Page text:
When Simon and his creative partner Jack Kirby left late in 1941, following a dispute with Goodman, the 30-year-old publisher installed Lee, just under 19 years old, as interim editor.[23]:14 [24] The youngster showed a knack for the business that led him to remain as the comic-book division's editor-in-chief, as well as art director for much of that time, until 1972, when he would succeed Goodman as publisher.[2][25]

Lee entered the United States Army in early 1942 and served within the US as a member of the Signal Corps, repairing telegraph poles and other communications equipment.[26] He was later transferred to the Training Film Division, where he worked writing manuals, training films, slogans, and occasionally cartooning.[27] His military classification, he says, was "playwright"; he adds that only nine men in the US Army were given that title.[28] Vincent Fago, editor of Timely's "animation comics" section, which put out humor and funny animal comics, filled in until Lee returned from his World War II military service in 1945.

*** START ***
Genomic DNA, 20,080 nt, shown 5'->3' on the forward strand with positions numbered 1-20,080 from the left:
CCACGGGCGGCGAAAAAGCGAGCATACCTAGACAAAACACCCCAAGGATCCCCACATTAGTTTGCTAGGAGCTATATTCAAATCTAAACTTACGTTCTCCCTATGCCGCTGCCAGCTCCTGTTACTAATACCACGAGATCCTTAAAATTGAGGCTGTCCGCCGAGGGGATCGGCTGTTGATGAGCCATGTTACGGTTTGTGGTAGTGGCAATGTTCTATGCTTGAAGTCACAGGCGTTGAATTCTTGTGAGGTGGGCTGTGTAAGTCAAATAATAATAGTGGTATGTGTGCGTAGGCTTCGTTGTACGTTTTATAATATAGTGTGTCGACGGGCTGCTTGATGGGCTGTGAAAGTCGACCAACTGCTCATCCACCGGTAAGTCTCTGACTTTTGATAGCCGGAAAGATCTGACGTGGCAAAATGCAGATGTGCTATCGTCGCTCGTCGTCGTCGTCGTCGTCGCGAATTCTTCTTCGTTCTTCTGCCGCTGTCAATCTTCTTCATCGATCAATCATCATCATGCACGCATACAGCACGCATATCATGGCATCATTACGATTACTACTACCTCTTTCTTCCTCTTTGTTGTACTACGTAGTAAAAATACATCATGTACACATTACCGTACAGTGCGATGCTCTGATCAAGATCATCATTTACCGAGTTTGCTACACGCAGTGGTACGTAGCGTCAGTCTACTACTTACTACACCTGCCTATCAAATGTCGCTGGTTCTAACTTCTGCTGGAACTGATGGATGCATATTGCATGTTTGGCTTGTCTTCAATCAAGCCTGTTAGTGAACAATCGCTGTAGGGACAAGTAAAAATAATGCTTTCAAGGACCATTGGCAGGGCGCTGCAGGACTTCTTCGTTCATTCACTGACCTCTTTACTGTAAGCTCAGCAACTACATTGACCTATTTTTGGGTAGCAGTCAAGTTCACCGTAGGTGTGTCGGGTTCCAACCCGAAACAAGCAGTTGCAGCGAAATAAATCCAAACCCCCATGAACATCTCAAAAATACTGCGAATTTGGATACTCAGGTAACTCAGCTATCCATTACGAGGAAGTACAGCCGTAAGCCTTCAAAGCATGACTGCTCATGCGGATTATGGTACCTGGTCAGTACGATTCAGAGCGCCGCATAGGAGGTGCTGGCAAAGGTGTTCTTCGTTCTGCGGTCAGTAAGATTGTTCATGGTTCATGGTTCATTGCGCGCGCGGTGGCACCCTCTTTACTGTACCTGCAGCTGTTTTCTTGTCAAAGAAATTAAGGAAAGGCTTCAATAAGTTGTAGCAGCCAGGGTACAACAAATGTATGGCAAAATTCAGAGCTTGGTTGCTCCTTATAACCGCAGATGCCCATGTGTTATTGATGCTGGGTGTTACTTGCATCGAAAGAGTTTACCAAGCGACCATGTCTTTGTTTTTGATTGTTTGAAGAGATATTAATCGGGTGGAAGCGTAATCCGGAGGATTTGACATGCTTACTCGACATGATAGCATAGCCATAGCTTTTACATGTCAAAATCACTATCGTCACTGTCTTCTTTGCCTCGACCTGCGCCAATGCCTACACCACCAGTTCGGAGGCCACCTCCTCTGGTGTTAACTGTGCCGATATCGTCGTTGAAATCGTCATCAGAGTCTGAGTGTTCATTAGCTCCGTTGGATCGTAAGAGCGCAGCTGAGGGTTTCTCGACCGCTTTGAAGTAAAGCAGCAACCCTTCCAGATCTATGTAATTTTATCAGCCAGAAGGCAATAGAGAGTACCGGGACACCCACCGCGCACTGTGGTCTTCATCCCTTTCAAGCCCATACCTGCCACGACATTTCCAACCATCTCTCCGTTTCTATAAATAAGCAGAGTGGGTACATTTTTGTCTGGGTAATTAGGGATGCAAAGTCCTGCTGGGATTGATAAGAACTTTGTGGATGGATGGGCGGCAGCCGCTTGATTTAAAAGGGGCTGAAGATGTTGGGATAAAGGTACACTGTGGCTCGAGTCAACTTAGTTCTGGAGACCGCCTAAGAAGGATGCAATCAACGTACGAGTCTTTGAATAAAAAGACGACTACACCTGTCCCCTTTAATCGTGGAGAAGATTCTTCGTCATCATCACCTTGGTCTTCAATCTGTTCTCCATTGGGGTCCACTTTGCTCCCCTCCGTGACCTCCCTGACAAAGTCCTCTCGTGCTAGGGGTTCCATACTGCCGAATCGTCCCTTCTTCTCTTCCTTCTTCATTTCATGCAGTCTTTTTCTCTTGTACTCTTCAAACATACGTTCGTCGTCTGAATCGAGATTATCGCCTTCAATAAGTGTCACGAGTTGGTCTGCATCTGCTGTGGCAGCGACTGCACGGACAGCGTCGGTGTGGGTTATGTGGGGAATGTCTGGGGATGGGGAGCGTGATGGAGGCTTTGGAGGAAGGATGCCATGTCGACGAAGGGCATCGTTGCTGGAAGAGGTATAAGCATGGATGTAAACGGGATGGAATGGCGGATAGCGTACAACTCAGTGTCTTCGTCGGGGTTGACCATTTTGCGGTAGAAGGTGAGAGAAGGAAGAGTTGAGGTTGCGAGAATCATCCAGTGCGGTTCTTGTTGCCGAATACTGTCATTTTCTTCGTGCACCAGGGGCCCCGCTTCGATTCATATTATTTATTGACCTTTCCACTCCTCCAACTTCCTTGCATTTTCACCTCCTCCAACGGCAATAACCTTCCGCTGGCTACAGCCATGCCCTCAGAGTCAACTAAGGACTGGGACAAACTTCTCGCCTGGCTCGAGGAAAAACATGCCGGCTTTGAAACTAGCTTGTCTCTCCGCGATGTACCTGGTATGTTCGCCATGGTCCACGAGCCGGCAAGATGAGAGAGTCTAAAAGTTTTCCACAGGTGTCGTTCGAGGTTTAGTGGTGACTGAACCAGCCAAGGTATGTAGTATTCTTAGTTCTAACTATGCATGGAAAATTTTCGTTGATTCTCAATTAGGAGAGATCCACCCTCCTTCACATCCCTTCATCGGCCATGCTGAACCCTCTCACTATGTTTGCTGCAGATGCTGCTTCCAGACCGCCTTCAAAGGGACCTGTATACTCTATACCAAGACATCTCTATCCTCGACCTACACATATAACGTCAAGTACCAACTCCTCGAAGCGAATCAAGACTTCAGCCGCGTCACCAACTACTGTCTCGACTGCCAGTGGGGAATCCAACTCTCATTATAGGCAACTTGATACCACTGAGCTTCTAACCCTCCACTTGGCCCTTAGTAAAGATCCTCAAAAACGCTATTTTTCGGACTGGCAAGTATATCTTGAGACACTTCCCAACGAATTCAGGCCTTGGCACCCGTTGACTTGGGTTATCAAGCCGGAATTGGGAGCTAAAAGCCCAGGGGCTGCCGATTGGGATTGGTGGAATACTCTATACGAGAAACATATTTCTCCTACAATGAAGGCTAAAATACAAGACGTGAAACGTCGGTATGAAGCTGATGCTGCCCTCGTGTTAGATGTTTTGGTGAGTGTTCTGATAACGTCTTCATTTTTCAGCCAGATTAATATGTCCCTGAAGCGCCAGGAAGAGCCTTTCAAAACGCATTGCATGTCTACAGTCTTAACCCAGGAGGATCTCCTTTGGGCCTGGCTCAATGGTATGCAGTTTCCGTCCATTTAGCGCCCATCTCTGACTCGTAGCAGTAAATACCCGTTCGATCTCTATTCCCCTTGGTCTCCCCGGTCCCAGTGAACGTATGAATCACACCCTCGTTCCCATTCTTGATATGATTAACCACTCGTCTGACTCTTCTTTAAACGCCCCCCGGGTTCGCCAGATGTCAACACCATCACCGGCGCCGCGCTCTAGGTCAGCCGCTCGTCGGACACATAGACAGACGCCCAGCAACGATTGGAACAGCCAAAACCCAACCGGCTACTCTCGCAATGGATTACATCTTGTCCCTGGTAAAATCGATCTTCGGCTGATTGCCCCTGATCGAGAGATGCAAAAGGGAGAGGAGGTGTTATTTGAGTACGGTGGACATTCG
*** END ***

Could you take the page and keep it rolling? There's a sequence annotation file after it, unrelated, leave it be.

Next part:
In the mid-1950s, by which time the company was now generally known as Atlas Comics, Lee wrote stories in a variety of genres including romance, Westerns, humor, science fiction, medieval adventure, horror and suspense. In the 1950s, Lee teamed up with his comic book colleague Dan DeCarlo to produce the syndicated newspaper strip, My Friend Irma, based on the radio comedy starring Marie Wilson.[29] By the end of the decade, Lee had become dissatisfied with his career and considered quitting the field.[30][31]

Marvel revolution